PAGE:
On Friday, June 3, 1994, Father Ernie Brunelle and I drove
out to Mwadui Mine from Shinyanga Town in western Tanzania. We were going to see
Father Charlie Callahan who was the pastor of the parish at the diamond mine and
dying of cancer. I had been coming out with others since Charlie’s return to
bring clean water and foodstuffs.
When we arrived at the rectory, we found Father Louis Bayless had come to visit
also. In the house there were two Tanzanians: Mr. John Pupa, an employee of the
diamond mine and long time helper of Father Callahan at the parish and Monica
Minza, a primary school teacher, both of whom were caring for Charlie.
This day was different then most of the times we had been
there. Charlie was in good spirits and had a good appetite. At the end of the
meal he asked to receive the sacrament of Anointing of the Sick. Father Bayless
administered it. I stopped to see if he needed anything and Charlie’s reply was
no. He added “Don’t worry, I’m ready now.” He did another first and walked us
out to the cars. A bee came directly towards him. The only one of us who was
allergic to them was Charlie and he went back inside.
On Sunday night, June 5 I received a telephone call from
John Pupa that Charlie had some bad times after we had left and was going to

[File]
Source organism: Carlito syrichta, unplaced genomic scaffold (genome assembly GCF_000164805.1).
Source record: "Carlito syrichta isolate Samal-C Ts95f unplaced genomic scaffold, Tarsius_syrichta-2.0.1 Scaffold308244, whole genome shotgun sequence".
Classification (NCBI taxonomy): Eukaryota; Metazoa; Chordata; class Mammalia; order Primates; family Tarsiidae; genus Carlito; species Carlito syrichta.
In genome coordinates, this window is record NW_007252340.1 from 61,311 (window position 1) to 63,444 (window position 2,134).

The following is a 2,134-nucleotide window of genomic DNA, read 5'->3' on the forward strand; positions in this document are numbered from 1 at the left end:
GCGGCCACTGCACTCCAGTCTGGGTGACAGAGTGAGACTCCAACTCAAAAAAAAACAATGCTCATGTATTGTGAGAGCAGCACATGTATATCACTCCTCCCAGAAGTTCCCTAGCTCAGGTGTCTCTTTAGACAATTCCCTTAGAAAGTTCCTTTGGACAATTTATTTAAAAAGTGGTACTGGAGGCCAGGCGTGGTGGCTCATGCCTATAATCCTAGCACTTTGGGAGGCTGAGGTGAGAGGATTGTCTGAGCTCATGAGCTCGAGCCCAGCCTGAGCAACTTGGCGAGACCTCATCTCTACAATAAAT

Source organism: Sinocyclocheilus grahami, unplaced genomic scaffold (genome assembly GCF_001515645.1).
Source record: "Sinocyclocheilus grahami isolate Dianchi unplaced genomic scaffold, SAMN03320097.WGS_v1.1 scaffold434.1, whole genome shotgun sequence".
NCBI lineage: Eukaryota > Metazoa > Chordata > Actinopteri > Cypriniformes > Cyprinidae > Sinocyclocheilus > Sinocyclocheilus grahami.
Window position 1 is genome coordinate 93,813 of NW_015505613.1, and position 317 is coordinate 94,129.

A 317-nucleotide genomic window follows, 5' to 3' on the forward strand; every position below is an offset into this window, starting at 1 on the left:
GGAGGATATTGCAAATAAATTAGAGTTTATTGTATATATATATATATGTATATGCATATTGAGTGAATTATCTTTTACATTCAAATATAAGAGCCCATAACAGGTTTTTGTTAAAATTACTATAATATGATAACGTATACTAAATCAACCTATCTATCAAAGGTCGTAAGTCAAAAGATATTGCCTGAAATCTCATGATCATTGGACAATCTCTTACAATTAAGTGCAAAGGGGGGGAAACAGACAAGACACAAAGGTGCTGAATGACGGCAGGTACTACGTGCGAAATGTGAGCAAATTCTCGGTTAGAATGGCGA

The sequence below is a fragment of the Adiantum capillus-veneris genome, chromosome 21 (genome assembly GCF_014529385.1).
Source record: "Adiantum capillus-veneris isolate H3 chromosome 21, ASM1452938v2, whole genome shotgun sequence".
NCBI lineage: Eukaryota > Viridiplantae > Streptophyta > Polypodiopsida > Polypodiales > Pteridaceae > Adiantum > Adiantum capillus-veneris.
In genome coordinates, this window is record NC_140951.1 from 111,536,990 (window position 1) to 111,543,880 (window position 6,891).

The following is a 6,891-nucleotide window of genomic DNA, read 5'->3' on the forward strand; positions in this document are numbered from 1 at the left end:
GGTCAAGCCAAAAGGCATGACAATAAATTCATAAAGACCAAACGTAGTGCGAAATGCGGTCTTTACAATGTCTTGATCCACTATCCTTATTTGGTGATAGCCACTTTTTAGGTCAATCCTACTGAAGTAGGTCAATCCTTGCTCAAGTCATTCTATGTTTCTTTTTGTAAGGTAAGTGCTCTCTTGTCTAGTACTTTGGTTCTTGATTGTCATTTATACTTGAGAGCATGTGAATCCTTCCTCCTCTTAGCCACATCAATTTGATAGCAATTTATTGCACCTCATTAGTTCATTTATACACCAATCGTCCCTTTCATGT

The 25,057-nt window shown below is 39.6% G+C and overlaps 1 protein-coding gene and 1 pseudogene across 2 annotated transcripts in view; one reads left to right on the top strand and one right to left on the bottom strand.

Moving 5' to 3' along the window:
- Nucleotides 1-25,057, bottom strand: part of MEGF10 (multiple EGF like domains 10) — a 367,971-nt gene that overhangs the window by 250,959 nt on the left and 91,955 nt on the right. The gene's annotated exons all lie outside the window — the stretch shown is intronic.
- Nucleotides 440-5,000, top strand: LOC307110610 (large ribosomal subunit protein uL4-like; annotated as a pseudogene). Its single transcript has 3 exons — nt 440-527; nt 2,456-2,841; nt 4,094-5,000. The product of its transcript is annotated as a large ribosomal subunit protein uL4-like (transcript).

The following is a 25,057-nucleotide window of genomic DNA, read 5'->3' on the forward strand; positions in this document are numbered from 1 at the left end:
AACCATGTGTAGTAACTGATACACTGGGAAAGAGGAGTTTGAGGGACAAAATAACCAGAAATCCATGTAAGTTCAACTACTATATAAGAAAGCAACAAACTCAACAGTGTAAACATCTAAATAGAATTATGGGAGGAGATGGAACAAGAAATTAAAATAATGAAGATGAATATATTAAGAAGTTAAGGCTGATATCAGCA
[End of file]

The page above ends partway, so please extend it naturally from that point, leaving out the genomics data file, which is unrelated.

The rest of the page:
Nairobi, Kenya on Tuesday. I called Father Richard Hochwalt and we agreed to go
out early Tuesday morning to help with all the little things necessary for his
departure. 5:30 a.m. Dick was at my door and eager to go. We were out at
Mwadui by 6:15. Charlie was helped to prepare and by 7 was ready to go to the
airfield. The plane was due by 7:30 a.m. but, in Africa, time is relative. Dick
started to worry as only Dick can and began pacing and getting more intense. He
was beginning to get edgy and I could see that Charlie was not much better. I
walked outside of the waiting room, an open sided building where Charlie lay,
and took Dick along. As we walked along the side of the landing strip I looked
around me. The field about a mile from the mines was surrounded by tall grass.
There was a feeling of isolation.
As we walked I could see the grass moving and felt no wind. I watched even
more carefully and from the grass emerged a young child carrying a baby. She
walked passed Charlie lying on the ground and gave a little genuflection. No
words passed between either. I heard the grass rustle and watched as more
people came through the grass. Again, no words were spoken. Women passed in
front with a genuflection ranging from a short dip to a full touch of the ground
that was gravel covered. Men passed and nodded. Soon people who had come to
say goodbye surrounded the shed. The thing I found so amazing was the silence.
People talked, but for the size of the crowd there were only murmurs. Concern
for the lateness of the plane faded as I saw the love that was shared between
Suddenly the spell was broken. The plane came down and
circled the runway. It landed and Charlie was prepared for his last trip. We
lifted the stretcher and carried him to the Flying Doctors’ plane. As I looked
at him he raised his hand again. No words but his eyes were full of tears as
were mine. The plane taxied and was off. No one left and the silence was still
there. As the plane faded the voices rose a little higher but still not equal to
the crowd. They faded into the grass and soon it was just Monica, John, Richard